To provide immigration reform by securing America’s borders, clarifying and enforcing existing laws, and enabling a practical employer verification program. Read More


This bill was introduced on May 26, 2011, in a previous session of Congress, but was not passed.


Date Introduced
May 26, 2011


Bill Text


To provide immigration reform by securing America's borders, clarifying and enforcing existing laws, and enabling a practical employer verification program.

Be it enacted by the Senate and House of Representatives of the United States of America in Congress assembled,


(a) Short Title.--This Act may be cited as the ``Secure America Through Verification and Enforcement Act of 2011'' or as the ``SAVE Act of 2011''. (b) Table of Contents.--The table of contents for this Act is as follows:

Sec. 1. Short title; table of contents. TITLE I--SECURING AMERICA'S INTERNATIONAL BORDERS

Subtitle A--Manpower, Technology, and Infrastructure Improvements

Sec. 101. Manpower. Sec. 102. Technology. Sec. 103. Infrastructure. Sec. 104. Aerial vehicles and surveillance systems. Subtitle B--Strategies and Progress Reports for Securing America's Borders

Sec. 111. National strategy to secure the borders. Sec. 112. Accountable financing of a secure border initiative. Subtitle C--Rapid Response Measures

Sec. 121. Deployment of border patrol agents. Sec. 122. Border patrol major assets. Sec. 123. Electronic equipment. Sec. 124. Personal equipment. Sec. 125. Authorization of appropriations. Subtitle D--Border Infrastructure and Technology Modernization

Sec. 131. Definitions. Sec. 132. Expansion of commerce security programs. Subtitle E--Other Border Security Initiatives

Sec. 141. Alien smuggling and terrorism prevention. Sec. 142. Border security on certain Federal land. TITLE II--ENDING UNLAWFUL EMPLOYMENT

Subtitle A--Employee Verification

Sec. 201. Mandatory employment authorization verification. Sec. 202. Monitoring and compliance. Sec. 203. Mandatory notification of SSN mismatches and multiple uses. Sec. 204. Establishment of electronic birth and death registration systems. Sec. 205. Penalty for failure to file...

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Sentiment Map



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State: CA

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District: 1st

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Popularity Trend

Organizations Supporting

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The SAVE Act would address the flow of illegal aliens to the United States by investing in new technology and additional manpower. Provisions specifically relating to border control include: (1) increasing the number of full-time border patrol agents by 5,000 through 2016, including an immediate 1,500 agents for FY2012 and 1,000 for FY2013. At least 350 hires each year would be specifically assigned to investigate the smuggling of illegal aliens; (2) more funding available for the Tunnel Task Force [an investigative team assigned with tracking, identifying, and closing border tunnels used for smuggling drugs, human traffic, and Weapons of Mass Destruction (WMD)]; (3) a student loan repayment program and other incentives to help recruit former members of the Armed Services, National Guard, and other Reserve Components; (4) new and updated border security, surveillance, communication, and apprehension technology; (5) an equipment sharing initiative between the Department of Homeland Security and the Department of Defense, with progress reports made available to Members of Congress; (6) an official national strategy to secure all U.S. borders and ports of entry. Specifically, the Secretary of Homeland Security is required to improve border security infrastructure including: new office facilities, SUVs, better roads along the border, additional fencing, vehicle barriers, better alien detention facilities, Unmanned Aerial Vehicles (UAVs), drones, cameras, poles, sensors, satellites, radar, and other technologies; (7) and, empowering governors in border states to declare a border emergency and request temporary redeployment of up to 1000 additional Border Patrol Agents.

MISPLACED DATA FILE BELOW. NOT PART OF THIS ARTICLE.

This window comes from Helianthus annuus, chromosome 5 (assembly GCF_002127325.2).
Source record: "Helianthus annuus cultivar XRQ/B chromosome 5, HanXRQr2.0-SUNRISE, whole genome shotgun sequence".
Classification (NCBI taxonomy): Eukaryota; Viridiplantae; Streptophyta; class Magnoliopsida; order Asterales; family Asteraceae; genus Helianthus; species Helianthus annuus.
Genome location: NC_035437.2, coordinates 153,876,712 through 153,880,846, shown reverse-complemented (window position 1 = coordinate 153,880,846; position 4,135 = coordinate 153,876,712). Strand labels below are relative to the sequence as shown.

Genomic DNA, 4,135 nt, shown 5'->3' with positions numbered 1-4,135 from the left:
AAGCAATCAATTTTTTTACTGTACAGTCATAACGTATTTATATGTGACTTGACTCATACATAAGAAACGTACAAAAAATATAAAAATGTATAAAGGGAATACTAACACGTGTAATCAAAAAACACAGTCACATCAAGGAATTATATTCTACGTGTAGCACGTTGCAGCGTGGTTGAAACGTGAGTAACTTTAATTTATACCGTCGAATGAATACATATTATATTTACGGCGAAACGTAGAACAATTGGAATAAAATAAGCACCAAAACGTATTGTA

NumbersUSA 3 years ago

Organizations Opposing

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SAALT opposes the SAVE Act, which would would make the E-Verify program permanent, and to provide for penalties to enforce compliance with the program. Existing and proposed electronic employment verification systems have had a detrimental impact upon all workers, regardless of immigration status. One concern is their reliance on government databases with high error rates; in fact, the Social Security Administration estimates that 17.8 million of its records contain discrepancies related to name, date of birth, or citizenship status, with 12.7 million of those records involving U.S. citizens. Due to database errors, foreign-born lawful workers are 30 times more likely than native-born U.S. citizens to be incorrectly identified as unauthorized for employment. Another concern is that employers may misuse the verification process and unjustly fire immigrant workers. Evaluations of existing employment verification programs have shown that many employers engage in prohibited employment practices, including pre-employment screening, adverse employment action without confirmation of a worker’s immigration status, and failure to inform workers of their rights.

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Bill Summary

To provide immigration reform by securing America’s borders, clarifying and enforcing existing laws, and enabling a practical employer verification program.

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